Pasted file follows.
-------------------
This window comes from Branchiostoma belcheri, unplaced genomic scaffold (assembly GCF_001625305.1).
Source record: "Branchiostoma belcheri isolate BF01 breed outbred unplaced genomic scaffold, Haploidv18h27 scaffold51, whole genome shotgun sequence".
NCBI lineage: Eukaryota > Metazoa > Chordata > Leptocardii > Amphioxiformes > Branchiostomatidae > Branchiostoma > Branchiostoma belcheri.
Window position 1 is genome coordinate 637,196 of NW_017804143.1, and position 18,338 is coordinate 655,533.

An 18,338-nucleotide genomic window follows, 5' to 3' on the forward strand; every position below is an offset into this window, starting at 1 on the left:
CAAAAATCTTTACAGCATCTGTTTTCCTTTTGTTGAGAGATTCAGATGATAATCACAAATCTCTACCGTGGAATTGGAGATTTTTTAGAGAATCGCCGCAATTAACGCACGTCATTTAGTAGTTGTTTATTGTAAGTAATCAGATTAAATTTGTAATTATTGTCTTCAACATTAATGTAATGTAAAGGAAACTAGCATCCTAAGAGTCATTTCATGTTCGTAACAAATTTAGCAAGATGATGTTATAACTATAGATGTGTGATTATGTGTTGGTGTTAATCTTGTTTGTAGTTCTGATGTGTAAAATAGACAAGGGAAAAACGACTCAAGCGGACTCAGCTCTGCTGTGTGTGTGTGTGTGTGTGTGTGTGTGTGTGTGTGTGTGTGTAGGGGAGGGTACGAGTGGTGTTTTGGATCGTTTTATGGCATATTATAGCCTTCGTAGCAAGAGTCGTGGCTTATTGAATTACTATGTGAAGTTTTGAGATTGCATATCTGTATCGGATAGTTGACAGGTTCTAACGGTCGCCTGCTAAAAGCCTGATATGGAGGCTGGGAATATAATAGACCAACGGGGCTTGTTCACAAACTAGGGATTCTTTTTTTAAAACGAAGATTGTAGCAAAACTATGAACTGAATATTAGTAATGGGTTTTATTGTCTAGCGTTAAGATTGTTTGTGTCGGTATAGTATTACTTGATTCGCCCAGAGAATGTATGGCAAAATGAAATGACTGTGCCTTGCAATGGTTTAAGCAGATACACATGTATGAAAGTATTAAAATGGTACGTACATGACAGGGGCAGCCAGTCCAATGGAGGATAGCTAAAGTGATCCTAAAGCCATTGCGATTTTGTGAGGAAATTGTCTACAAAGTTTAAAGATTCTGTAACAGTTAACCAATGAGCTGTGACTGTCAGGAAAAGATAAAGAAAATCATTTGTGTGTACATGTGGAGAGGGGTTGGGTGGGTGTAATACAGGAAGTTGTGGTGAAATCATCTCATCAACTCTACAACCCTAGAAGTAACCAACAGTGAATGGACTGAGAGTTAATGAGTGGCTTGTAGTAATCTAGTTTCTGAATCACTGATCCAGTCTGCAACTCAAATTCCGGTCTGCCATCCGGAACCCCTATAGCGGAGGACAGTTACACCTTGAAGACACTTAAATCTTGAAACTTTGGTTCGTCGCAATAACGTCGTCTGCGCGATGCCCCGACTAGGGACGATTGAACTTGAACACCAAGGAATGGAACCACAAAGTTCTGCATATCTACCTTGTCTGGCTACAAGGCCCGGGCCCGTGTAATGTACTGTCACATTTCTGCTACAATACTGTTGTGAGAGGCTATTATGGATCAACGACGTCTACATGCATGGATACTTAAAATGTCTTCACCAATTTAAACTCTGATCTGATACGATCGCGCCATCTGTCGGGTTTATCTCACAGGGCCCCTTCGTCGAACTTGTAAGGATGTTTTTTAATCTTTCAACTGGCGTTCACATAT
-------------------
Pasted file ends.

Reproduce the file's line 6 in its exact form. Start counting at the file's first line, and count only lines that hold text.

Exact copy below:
CAAAAATCTTTACAGCATCTGTTTTCCTTTTGTTGAGAGATTCAGATGATAATCACAAATCTCTACCGTGGAATTGGAGATTTTTTAGAGAATCGCCGCAATTAACGCACGTCATTTAGTAGTTGTTTATTGTAAGTAATCAGATTAAATTTGTAATTATTGTCTTCAACATTAATGTAATGTAAAGGAAACTAGCATCCTAAGAGTCATTTCATGTTCGTAACAAATTTAGCAAGATGATGTTATAACTATAGATGTGTGATTATGTGTTGGTGTTAATCTTGTTTGTAGTTCTGATGTGTAAAATAGACAAGGGAAAAACGACTCAAGCGGACTCAGCTCTGCTGTGTGTGTGTGTGTGTGTGTGTGTGTGTGTGTGTGTGTGTGTAGGGGAGGGTACGAGTGGTGTTTTGGATCGTTTTATGGCATATTATAGCCTTCGTAGCAAGAGTCGTGGCTTATTGAATTACTATGTGAAGTTTTGAGATTGCATATCTGTATCGGATAGTTGACAGGTTCTAACGGTCGCCTGCTAAAAGCCTGATATGGAGGCTGGGAATATAATAGACCAACGGGGCTTGTTCACAAACTAGGGATTCTTTTTTTAAAACGAAGATTGTAGCAAAACTATGAACTGAATATTAGTAATGGGTTTTATTGTCTAGCGTTAAGATTGTTTGTGTCGGTATAGTATTACTTGATTCGCCCAGAGAATGTATGGCAAAATGAAATGACTGTGCCTTGCAATGGTTTAAGCAGATACACATGTATGAAAGTATTAAAATGGTACGTACATGACAGGGGCAGCCAGTCCAATGGAGGATAGCTAAAGTGATCCTAAAGCCATTGCGATTTTGTGAGGAAATTGTCTACAAAGTTTAAAGATTCTGTAACAGTTAACCAATGAGCTGTGACTGTCAGGAAAAGATAAAGAAAATCATTTGTGTGTACATGTGGAGAGGGGTTGGGTGGGTGTAATACAGGAAGTTGTGGTGAAATCATCTCATCAACTCTACAACCCTAGAAGTAACCAACAGTGAATGGACTGAGAGTTAATGAGTGGCTTGTAGTAATCTAGTTTCTGAATCACTGATCCAGTCTGCAACTCAAATTCCGGTCTGCCATCCGGAACCCCTATAGCGGAGGACAGTTACACCTTGAAGACACTTAAATCTTGAAACTTTGGTTCGTCGCAATAACGTCGTCTGCGCGATGCCCCGACTAGGGACGATTGAACTTGAACACCAAGGAATGGAACCACAAAGTTCTGCATATCTACCTTGTCTGGCTACAAGGCCCGGGCCCGTGTAATGTACTGTCACATTTCTGCTACAATACTGTTGTGAGAGGCTATTATGGATCAACGACGTCTACATGCATGGATACTTAAAATGTCTTCACCAATTTAAACTCTGATCTGATACGATCGCGCCATCTGTCGGGTTTATCTCACAGGGCCCCTTCGTCGAACTTGTAAGGATGTTTTTTAATCTTTCAACTGGCGTTCACATAT